In the case of a linear array of, the CCD 130 fits within the image of a 500 micrometer wide tracking beam using a 25x objective. Therefore, 50 or
A 100 micrometer retinal vascular image will fit in about 25 to 50 pixels of the CCD.
FIG. 9 is a graph in which measured irradiation values of tracking light reflected from the retina are plotted against the length of the CCD.
The minimum value of the light intensity detection result indicating the characteristic double valley structure corresponds to the blood vessel image, and the maximum value of the center of the double valley structure is mirror reflection from the center top of the blood vessel wall. Corresponding to The point indicating the half width of the irradiation value, indicated by two arrows,
It corresponds to the diameter d of the blood vessel.
In this embodiment, the tracker (tracking device) tracks the CCD at 1 millisecond intervals and outputs a control signal for correcting the position of the steering mirror.
By processing the output of D and finding the half-width point,
Determine the diameter d of the blood vessel.
More preferably, the processor is configured such that the absolute value of the volume flow rate can be obtained by an internal calculation by combining the detected flow rate and the blood vessel diameter.
The volume flow rate is determined according to the following process. First, the processor performs numerical processing, integrates the center line flow velocity (see FIG. 5) for a certain time interval, and divides the integrated value to obtain an average center line blood flow velocity “acb”. Next, the cross-sectional area A = π (d / 2) 2 of the blood vessel is obtained from the diameter d of the blood vessel. For sufficiently large (greater than about 50 micrometers) blood vessels, the Poiseuille flow assumption holds, and the total flow capacity is calculated as A (acb) / 2.
Taking advantage of this characteristic that the volume of blood flow in the blood vessel can be directly calculated during the observation, as shown in the following embodiments of the present invention, such as a total or partial flow abnormality, blockage failure, etc. Tissue measurements can also be made. For example, a memory table indicating the range of normal blood flow as a function of vessel size is stored in the processor. In this case, the data may be stored separately in an artery (recognizable by a clear pulsating flow) and a vein (in which the flow velocity is more uniform).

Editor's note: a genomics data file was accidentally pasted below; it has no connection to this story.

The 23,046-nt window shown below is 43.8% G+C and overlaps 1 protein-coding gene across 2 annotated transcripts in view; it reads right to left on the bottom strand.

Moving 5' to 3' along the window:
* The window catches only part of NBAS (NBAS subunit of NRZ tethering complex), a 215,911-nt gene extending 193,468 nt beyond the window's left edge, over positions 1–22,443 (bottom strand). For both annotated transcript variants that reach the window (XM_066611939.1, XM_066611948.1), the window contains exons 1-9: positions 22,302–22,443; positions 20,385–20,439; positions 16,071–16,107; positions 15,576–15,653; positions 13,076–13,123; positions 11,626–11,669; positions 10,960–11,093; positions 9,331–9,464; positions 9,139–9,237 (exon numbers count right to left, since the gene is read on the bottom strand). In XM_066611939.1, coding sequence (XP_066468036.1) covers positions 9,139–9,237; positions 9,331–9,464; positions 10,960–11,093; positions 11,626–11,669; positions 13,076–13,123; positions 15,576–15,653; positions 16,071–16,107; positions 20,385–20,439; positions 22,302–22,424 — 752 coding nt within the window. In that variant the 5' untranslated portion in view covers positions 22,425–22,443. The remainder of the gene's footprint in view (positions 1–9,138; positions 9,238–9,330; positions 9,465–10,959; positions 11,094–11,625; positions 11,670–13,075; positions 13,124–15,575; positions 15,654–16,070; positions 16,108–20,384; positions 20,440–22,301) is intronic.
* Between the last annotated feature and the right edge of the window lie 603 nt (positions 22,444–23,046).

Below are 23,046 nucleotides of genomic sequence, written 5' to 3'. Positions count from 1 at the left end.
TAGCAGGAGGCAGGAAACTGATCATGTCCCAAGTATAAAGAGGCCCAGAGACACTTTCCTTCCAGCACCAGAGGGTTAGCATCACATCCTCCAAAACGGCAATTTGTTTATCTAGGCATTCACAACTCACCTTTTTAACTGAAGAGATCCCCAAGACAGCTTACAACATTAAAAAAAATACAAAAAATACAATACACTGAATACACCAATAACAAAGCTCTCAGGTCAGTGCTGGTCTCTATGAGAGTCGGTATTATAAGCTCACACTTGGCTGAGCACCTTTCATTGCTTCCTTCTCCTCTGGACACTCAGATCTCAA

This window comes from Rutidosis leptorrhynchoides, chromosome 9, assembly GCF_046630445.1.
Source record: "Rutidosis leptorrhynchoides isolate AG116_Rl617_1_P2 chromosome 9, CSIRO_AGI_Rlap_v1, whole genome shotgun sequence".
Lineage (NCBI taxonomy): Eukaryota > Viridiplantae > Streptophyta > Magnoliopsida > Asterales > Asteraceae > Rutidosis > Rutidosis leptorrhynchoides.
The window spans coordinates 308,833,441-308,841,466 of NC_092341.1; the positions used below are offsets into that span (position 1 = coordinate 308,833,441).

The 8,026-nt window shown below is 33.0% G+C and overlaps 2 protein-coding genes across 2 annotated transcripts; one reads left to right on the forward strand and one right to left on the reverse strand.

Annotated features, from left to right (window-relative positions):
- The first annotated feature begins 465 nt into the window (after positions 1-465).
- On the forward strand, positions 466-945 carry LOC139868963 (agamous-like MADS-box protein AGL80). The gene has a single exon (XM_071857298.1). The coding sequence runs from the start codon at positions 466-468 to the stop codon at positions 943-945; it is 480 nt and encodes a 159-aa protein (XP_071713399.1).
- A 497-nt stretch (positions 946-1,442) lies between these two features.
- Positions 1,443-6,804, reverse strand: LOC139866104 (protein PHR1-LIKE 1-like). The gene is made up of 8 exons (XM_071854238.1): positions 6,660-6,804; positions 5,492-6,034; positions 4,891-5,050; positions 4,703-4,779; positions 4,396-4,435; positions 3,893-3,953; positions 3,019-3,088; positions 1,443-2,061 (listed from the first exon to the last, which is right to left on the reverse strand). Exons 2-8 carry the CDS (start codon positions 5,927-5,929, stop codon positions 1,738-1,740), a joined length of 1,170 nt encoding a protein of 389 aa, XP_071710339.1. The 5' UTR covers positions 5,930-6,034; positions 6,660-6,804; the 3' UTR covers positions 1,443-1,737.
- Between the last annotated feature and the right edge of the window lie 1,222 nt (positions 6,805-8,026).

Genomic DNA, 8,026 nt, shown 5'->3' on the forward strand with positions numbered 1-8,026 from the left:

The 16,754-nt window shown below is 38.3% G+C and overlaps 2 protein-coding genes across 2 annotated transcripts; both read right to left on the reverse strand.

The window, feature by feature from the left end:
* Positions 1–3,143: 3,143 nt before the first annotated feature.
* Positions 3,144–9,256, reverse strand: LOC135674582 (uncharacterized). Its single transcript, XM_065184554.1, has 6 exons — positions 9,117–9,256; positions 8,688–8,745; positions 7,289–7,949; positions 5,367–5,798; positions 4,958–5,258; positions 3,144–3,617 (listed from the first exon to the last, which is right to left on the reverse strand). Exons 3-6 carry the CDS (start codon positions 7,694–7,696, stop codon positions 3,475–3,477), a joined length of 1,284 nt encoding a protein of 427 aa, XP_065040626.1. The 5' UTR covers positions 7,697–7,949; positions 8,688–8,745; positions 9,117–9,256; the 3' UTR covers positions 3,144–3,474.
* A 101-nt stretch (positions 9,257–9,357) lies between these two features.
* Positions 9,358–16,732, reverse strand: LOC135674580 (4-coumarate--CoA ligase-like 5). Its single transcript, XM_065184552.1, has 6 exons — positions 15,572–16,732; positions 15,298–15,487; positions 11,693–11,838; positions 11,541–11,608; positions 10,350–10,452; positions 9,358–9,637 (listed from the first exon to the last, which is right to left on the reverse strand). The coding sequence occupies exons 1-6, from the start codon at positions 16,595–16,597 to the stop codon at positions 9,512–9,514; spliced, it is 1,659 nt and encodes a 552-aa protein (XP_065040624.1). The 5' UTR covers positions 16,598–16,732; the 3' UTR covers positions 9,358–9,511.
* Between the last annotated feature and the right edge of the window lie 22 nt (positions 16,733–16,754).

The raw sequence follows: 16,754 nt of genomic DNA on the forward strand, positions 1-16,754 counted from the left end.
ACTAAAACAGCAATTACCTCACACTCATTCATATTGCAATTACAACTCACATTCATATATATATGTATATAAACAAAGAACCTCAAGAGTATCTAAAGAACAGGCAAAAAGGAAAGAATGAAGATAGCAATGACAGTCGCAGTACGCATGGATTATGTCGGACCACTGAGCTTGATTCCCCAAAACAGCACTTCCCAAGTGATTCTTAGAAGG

After a tracker (tracking device) selects a predetermined blood vessel as a target and obtains the diameter d of the blood vessel, a normal value for the diameter d is searched from stored data, and the searched normal value is obtained. Compare with the calculated flow to see if it is abnormal.
The “normal” value does not need to be a predetermined universal value, and the blood flow value is measured for blood vessels of various diameters using a patient's normal eye, and stored, and the “normal” value is stored. , And the measured value of the flow velocity or volume of the other eye may be compared with this normal value.
The "normal" value need not be represented solely as a function of diameter, but may also be a function of the subject's gender or other clinical parameters such as age, blood pressure, and the like.
Alternatively, the processor may include means for summing the flow rates of the plurality of arteries and summing or subtracting the flows of the plurality of veins to provide data indicating the blood flow of the entire retinal region. In this case, if the total amount of blood flow flowing into or out of the retinal region is imbalanced, it indicates that there is an abnormality in the blood flow, suggesting that some disease may be hidden. It can also be configured to indicate a given disease, such as bleeding or retinal detachment, by simply comparing to a flow threshold. Figure
FIG. 10 shows the steps of a process generally performed in such a system.
As described above, the present invention has been described in detail based on some representative embodiments and modifications thereof. However, the present invention is not limited to the above-described embodiments, and various modifications may be made within the gist of the present invention. Can be modified and changed in any way.